Dear Friend

Let me tell you a quick story,
In an ancient town, not too far from Karaye in present-day Gwarzo Local Government of Kano State, a warrior princess was about to be wed. She loved her groom, even though he knew nothing about combat. So, when she spotted some vengeful enemies galloping towards her ceremony from a distance, she knew neither he nor her bridesmaids would join her to fight and so she remembered one of her father’s magic spells and turned her entire wedding entourage into stone.

The enemies arrived in confusion, they were so sure they had heard the music and seen the dancing from afar, was it all a mirage? They left the strange rock in disappointment. A small problem remained. The princess had spent less time with her father learning magic than she had learning war. She couldn’t recall the spell necessary to return them to flesh and to this day, travelers bound for Katsina from Kano can stop at the Dutsen Amare or ‘Bride Rock’ to knock on it and hear the rattling dishes and wedding crockery trapped with the centuries’ old bride and her guests.

Would the Dutsen Amare be present today if the bride had paid more attention to her father’s spiritual practices? The consequences of this disconnect from old traditions and spiritual practices is present in Carl Terver’s essay ‘Moni Wata’ as his investigation of mermaid appearances in Tiv Masqurade culture becomes a personal inquiry of how much heritage has been lost to urbanization, colonization and Abrahamic religions. It is towards reclamation and preservation of what is left that he and a number of contributors in this maiden issue write.
As Blessing Tarfa writes in her essay exploring the sophisticated animist system in her matrilineal ancestry and contemporary implications of climate change to the ‘Mutu’ spiritual practice in her hometown ‘I envision myself in the moment as a vessel of this history too, that I do not succumb to the passive knowledge of my mother’s history and inadvertently participate in its erasure.’ This is the work this issue attempts with its offerings in prose, comic, poetry and visual art centering Northern and North-Central Nigeria. 

In another version of the Dutsen Amare legend, the bride was just a bride, returning from her wedding ceremony with her friends and family, when they got trapped in the middle of a war. With no way forward or back, they prayed to be turned into rocks, making them invincible to the oncoming army. Regardless of which version is true, the rock is present today, with the occasional offering of perfumes and kolanuts, a testament (as its origins) to the human instinct to resort to supernatural solutions when there is no hope. Depending on which religious factor you belong or don’t belong to, this practice is Juju. A fraction of the Nigerian populace would argue it is not real, where was Juju during slave trade and colonization? It is however a punishable offence in the Nigerian constitution and if found guilty of ‘practicing juju’ you could be jailed for two years. The French form ‘JouJou’ which can be ‘plaything’ is evocative of control dolls wielders fashion to invoke pain or destruction on the humans they have been modeled after in so many West African spiritual traditions. Some argue that Juju originates from Hausa, meaning ‘fetish’ or ‘evil spirit’. Practitioners and insist that Juju is neither good nor evil, it depends on the user. It is my delight to have this Juju issue of Za! in your hands and have you decide.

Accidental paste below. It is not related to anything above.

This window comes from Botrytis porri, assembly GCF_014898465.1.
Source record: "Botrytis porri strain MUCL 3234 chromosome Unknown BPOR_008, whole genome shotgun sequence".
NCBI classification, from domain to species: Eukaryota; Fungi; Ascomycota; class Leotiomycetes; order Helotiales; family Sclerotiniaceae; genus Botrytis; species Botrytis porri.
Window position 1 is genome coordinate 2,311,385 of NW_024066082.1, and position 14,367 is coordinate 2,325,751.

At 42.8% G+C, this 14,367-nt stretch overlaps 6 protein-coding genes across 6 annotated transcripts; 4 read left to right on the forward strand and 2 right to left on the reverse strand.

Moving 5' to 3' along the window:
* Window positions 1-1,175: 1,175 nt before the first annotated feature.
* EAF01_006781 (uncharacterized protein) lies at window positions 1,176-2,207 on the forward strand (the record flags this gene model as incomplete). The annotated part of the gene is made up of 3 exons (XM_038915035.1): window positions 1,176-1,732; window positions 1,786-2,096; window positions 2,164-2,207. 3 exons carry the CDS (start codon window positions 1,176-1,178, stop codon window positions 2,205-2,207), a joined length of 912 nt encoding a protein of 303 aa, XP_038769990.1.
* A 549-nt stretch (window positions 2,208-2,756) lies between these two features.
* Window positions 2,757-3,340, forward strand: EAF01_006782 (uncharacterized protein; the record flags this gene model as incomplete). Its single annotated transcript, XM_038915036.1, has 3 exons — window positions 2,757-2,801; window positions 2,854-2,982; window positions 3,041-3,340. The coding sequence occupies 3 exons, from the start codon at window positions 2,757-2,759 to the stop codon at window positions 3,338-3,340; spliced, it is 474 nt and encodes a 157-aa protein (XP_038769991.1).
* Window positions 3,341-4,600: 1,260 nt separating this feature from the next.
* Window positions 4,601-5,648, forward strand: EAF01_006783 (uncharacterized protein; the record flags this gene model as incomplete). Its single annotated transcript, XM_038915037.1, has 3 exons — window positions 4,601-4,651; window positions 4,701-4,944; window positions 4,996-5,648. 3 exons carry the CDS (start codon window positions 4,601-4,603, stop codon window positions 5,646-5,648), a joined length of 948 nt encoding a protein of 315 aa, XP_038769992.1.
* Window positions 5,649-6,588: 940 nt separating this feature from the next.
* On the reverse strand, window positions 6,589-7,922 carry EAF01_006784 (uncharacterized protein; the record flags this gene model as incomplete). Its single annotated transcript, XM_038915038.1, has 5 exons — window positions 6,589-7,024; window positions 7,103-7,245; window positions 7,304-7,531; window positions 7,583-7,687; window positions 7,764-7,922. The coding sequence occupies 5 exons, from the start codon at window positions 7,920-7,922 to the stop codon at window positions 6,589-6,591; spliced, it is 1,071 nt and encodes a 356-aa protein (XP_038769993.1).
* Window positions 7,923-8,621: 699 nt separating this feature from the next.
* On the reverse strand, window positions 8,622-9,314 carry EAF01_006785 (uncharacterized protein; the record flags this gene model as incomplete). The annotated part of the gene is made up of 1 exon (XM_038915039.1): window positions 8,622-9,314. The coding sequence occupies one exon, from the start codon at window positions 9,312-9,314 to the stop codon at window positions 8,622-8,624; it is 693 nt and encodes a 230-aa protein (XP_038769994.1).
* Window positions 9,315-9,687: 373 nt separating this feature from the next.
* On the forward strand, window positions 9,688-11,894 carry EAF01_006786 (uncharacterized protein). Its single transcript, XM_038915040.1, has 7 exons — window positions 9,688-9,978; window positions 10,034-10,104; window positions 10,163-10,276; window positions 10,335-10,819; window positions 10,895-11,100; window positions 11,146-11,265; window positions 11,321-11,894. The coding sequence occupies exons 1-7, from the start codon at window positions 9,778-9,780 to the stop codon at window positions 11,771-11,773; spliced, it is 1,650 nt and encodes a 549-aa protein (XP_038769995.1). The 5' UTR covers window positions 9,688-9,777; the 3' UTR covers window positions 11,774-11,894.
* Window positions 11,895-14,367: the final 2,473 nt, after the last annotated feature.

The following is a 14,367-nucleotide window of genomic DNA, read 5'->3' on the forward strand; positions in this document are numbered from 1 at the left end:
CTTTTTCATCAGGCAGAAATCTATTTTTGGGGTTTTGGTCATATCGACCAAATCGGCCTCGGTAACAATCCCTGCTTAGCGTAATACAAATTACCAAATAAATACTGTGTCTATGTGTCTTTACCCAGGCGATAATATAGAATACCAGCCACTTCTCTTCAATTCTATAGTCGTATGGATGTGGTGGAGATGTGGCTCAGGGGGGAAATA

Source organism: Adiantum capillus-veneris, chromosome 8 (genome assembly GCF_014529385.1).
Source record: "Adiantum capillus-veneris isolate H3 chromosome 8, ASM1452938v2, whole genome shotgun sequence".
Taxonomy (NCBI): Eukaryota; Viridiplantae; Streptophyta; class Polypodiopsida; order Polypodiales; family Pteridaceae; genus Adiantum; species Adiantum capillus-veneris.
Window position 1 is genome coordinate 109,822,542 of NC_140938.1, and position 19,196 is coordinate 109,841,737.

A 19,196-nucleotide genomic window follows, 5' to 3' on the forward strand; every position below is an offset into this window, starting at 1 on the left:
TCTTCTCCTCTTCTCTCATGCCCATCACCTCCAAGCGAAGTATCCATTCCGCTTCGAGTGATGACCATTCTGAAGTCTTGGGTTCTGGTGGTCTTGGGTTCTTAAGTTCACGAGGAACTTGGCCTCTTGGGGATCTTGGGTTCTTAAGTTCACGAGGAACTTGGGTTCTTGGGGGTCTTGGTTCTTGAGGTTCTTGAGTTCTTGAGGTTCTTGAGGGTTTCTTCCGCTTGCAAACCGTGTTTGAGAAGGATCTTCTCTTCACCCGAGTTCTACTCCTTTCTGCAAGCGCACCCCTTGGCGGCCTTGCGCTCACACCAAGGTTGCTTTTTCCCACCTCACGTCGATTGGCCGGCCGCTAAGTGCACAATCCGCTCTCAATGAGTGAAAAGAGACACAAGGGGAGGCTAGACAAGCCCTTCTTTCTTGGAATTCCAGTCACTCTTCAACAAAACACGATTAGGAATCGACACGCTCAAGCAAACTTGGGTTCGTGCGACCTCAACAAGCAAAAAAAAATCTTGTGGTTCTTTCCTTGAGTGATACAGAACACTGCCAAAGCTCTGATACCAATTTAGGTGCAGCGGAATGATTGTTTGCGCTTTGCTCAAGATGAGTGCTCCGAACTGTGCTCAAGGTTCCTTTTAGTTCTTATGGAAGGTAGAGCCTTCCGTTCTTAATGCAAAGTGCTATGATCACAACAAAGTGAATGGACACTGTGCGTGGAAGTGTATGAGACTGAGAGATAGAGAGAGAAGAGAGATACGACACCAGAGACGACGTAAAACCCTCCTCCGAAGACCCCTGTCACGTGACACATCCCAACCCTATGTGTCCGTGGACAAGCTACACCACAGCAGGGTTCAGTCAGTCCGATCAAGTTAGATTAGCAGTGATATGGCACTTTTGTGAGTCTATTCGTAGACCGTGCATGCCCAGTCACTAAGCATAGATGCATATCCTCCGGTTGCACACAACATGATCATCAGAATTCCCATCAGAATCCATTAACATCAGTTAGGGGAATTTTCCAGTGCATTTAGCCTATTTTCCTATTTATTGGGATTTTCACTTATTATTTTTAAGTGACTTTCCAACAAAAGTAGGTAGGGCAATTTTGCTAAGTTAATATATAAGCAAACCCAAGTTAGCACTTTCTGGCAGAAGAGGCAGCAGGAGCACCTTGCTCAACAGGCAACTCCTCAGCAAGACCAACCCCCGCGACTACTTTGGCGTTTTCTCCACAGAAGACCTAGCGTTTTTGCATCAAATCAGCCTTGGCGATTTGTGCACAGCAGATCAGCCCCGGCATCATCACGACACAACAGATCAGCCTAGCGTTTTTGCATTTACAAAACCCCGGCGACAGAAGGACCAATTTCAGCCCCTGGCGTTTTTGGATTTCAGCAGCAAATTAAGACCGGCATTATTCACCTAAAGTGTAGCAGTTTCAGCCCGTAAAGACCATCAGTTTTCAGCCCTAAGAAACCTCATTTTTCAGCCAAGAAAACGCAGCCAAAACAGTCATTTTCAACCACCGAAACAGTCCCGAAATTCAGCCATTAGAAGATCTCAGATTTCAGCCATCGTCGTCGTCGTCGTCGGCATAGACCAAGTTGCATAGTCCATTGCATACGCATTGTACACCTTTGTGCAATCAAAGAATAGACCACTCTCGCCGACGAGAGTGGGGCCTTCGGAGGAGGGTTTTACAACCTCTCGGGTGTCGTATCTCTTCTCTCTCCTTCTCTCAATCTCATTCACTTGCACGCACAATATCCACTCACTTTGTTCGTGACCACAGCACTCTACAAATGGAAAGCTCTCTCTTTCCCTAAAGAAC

TJ Benson
9th June 2023
Moniwata │ Carl Terver
Something Strange in Adamawa │ Blessing Tarfa
Book Review
Khadija Abdalla Bajaber’s The House of Rust │ Habiba Malumfashi
"Za! is derived from the word for ‘Go’ in Tiv, a language from North Central Nigeria.

Jara is a word for ‘Extra’ that now belongs to everybody in the country.

Za! Magazine and Jara Supplement are produced by Za! Publications, a company that exists to create and curate experimental art."